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Sustainability is a ‘top-of-mind’ issue for US consumers despite Covid-19 upheaval, new report finds

Genomatica CEO Christophe Schilling

The coronavirus pandemic has not dampened consumer appetite for sustainability in the US, according to new research conducted by California-based biotechnology company Genomatica.

In its new study, Genomatica maintains that 85% of Americans have been thinking about sustainability the same amount or more during the Covid-19 pandemic.

Of those who thought about it more, 45% noticed less traffic and 24% noticed cleaner air. The study also reveals that more than half (56%) of Americans want both the government and brands to prioritise sustainability even while facing other issues.

“The collective consciousness on sustainability is rising, and certainly faster than most would have expected during these unprecedented times,” said Christophe Schilling, Genomatica’s (@genomatica) CEO.

He added: “While this shift has been underway for decades, and particularly strong in Europe, many of us in the US have been inspired by the rapid improvement in air quality and traffic that shine a bright light on how our behaviours and decisions impact our environment and quality of life. As brands are learning, Americans are increasingly spending in line with their values, fuelling a ray of hope in a tough year.”

The survey also found that the rise of sustainability has taken root across an array of surprising groups. For those feeling the brunt of Covid-19, nearly half (46%) of those who say they live in areas hit hard by Covid-19 claim they’ve been thinking more about sustainability, while 43% of Americans who’ve been laid off, furloughed or seen job disruption say they would still pay more for sustainable products.

Across ideologies, nearly half (46%) of Republicans say the government should continue to prioritise sustainability. Fox News viewers are as likely as anyone else to say the pandemic has made them personally more sustainable.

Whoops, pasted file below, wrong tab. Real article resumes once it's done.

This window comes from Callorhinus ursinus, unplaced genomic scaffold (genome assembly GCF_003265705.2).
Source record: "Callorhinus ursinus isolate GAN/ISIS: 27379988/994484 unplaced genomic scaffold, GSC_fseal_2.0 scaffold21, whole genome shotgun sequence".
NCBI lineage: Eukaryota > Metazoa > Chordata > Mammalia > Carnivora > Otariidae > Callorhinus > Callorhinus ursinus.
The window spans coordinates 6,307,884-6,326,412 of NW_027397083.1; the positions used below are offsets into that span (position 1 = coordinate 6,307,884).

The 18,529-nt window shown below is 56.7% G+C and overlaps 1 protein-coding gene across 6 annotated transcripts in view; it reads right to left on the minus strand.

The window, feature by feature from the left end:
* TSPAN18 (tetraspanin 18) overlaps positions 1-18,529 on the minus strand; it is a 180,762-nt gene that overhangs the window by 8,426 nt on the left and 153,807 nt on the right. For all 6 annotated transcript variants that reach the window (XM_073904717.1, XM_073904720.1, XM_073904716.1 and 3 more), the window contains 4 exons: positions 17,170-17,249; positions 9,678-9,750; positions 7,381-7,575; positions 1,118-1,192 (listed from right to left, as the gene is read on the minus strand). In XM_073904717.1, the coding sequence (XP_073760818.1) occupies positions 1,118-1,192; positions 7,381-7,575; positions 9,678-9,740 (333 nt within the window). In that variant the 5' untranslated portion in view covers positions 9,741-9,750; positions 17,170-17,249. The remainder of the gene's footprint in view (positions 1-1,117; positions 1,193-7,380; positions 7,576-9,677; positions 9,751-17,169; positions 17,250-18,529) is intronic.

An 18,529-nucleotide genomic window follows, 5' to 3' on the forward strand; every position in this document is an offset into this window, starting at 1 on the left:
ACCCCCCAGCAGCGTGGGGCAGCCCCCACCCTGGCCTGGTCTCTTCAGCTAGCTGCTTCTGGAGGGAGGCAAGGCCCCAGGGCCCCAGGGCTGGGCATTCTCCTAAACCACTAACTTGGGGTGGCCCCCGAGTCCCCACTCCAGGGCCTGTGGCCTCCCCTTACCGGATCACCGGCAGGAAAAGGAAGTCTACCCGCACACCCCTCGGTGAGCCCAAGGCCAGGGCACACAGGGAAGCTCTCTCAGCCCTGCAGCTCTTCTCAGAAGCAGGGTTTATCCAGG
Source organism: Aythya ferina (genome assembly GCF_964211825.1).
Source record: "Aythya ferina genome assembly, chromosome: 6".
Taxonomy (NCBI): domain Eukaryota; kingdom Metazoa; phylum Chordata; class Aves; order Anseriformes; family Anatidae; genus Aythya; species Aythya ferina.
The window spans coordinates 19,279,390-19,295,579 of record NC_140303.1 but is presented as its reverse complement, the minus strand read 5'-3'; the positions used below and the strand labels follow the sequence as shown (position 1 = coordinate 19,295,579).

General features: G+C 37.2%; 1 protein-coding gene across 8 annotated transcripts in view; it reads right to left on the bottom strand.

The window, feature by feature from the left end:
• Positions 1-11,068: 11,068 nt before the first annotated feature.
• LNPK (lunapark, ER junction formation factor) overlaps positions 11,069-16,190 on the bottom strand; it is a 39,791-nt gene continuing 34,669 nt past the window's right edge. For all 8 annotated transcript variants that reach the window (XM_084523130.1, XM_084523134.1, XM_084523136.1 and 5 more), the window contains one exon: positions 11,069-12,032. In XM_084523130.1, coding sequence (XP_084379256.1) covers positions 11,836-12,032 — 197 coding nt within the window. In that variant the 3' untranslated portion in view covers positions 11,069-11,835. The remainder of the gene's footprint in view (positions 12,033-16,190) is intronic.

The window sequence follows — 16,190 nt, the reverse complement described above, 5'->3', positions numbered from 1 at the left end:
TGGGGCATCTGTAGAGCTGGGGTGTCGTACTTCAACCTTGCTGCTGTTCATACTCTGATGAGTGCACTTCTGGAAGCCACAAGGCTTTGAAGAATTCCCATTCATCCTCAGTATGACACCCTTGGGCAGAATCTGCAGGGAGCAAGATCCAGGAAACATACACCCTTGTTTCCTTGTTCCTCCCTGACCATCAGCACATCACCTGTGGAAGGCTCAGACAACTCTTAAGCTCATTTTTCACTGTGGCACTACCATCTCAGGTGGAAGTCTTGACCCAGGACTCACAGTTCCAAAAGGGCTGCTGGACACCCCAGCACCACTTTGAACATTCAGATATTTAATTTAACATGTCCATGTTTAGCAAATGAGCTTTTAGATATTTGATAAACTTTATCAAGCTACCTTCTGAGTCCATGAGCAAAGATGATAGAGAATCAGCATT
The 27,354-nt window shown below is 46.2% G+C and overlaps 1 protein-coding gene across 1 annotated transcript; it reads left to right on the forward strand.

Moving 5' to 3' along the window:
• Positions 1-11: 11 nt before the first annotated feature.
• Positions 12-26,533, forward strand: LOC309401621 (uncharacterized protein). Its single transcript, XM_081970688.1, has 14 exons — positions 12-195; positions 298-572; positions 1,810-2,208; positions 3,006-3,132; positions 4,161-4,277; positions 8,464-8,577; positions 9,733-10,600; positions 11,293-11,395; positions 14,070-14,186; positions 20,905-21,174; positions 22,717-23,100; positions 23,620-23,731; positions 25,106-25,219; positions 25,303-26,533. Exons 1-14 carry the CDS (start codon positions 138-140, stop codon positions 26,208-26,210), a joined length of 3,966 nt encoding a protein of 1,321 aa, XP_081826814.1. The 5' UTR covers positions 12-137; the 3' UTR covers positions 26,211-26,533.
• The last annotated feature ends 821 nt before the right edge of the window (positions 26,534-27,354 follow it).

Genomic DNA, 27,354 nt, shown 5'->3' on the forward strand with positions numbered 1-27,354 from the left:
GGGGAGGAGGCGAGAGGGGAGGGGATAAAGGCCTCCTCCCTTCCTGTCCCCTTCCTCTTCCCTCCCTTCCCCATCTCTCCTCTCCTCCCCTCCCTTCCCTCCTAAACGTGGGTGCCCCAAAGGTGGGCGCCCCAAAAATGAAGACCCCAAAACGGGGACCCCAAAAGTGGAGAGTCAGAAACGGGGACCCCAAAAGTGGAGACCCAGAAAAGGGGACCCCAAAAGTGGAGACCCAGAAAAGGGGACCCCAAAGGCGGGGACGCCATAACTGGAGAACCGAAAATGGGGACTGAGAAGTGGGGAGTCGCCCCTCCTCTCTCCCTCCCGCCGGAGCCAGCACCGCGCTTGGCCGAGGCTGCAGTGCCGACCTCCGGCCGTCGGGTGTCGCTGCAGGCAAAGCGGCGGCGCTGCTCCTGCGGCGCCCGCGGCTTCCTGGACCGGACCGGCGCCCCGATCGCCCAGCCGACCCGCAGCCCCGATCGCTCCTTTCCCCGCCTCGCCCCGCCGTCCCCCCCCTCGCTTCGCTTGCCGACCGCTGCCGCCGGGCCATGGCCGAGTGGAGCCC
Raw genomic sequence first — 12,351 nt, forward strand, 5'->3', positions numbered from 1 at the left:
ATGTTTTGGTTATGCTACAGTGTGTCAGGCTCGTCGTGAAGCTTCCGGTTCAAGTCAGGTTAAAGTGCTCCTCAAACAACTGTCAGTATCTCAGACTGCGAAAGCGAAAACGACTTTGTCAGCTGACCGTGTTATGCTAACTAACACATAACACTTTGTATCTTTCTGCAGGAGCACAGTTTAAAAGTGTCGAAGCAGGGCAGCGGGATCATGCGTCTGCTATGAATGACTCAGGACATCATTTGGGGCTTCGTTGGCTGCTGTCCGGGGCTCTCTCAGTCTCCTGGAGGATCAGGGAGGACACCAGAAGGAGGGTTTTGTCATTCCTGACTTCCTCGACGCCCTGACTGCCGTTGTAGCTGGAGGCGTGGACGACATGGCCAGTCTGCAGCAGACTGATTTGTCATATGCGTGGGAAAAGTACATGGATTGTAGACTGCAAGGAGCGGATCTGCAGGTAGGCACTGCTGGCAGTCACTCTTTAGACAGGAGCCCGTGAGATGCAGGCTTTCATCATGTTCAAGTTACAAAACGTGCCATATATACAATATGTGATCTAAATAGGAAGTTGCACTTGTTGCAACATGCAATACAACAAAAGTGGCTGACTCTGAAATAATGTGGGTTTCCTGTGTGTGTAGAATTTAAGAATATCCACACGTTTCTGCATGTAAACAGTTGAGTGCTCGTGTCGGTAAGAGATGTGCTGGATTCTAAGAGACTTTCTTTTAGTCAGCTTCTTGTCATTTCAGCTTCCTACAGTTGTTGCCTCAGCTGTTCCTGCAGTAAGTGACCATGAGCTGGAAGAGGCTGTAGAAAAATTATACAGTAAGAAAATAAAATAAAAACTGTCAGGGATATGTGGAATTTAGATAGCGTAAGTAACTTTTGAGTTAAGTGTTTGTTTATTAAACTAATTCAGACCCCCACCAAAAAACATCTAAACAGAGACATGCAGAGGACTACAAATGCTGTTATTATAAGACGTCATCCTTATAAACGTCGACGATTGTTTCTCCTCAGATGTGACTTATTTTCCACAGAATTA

Other findings from the Genomatica study include:

Americans believe life at home is more sustainable 

  • Six in 10 Americans (59%) say working from home is more sustainable than working in an office, with just 13% disagreeing.
  • The top reasons? No need to commute (85%), followed by using less energy to heat and cool large workplaces (64%).
  • Americans who have been more sustainable lately cite driving less as the number one reason (68%), followed by buying less stuff (54%), throwing fewer things away (42%), not commuting (41%) and flying less (37%).
  • Three times as many Americans say they’ll drive less, as opposed to driving more, this year.

Americans seek more sustainable products — but are hesitant to return to the sharing economy or public transit

  • More than a third (37%) of Americans are willing to pay a little more for sustainable products, even during an economic downturn — and across age groups, Gen Z is the most willing (43%).
  • Of Americans who have been more sustainable lately, 1 in 3 (32%) say it’s because they’re buying more sustainable products.
  • Four in five (82%) Americans trust natural-based cleaners to protect against COVID-19.
  • Half of Americans are comfortable using natural cleaning products today (50%) and even more (60%) will be comfortable using reusable bags at the store as soon as they’re allowed to.
  • Half of Americans won’t be comfortable using sharing economy services like Uber or Airbnb (53%), riding public transportation (54%) or carpooling (50%) until there is a vaccine, if ever.

If you were interested in this bioeconomy story, you may also be interested in the ones below.

Read: Industry milestone hit as first ton of renewable nylon intermediate produced by Genomatica.

Read: Prada to unveil recycled nylon bag collection made from ocean plastics, fishing nets and textile fibre waste.

Download: New report – Standardisation and certification developments in the bioeconomy

Read: Expert View: Brands – a pragmatic approach to bio-based chemicals.

Read: Genomatica and Covestro team up to research plant-based ‘high-performance’ materials.

Read: Sportswear giant adidas to make more of its products from recycled plastic and polyester.

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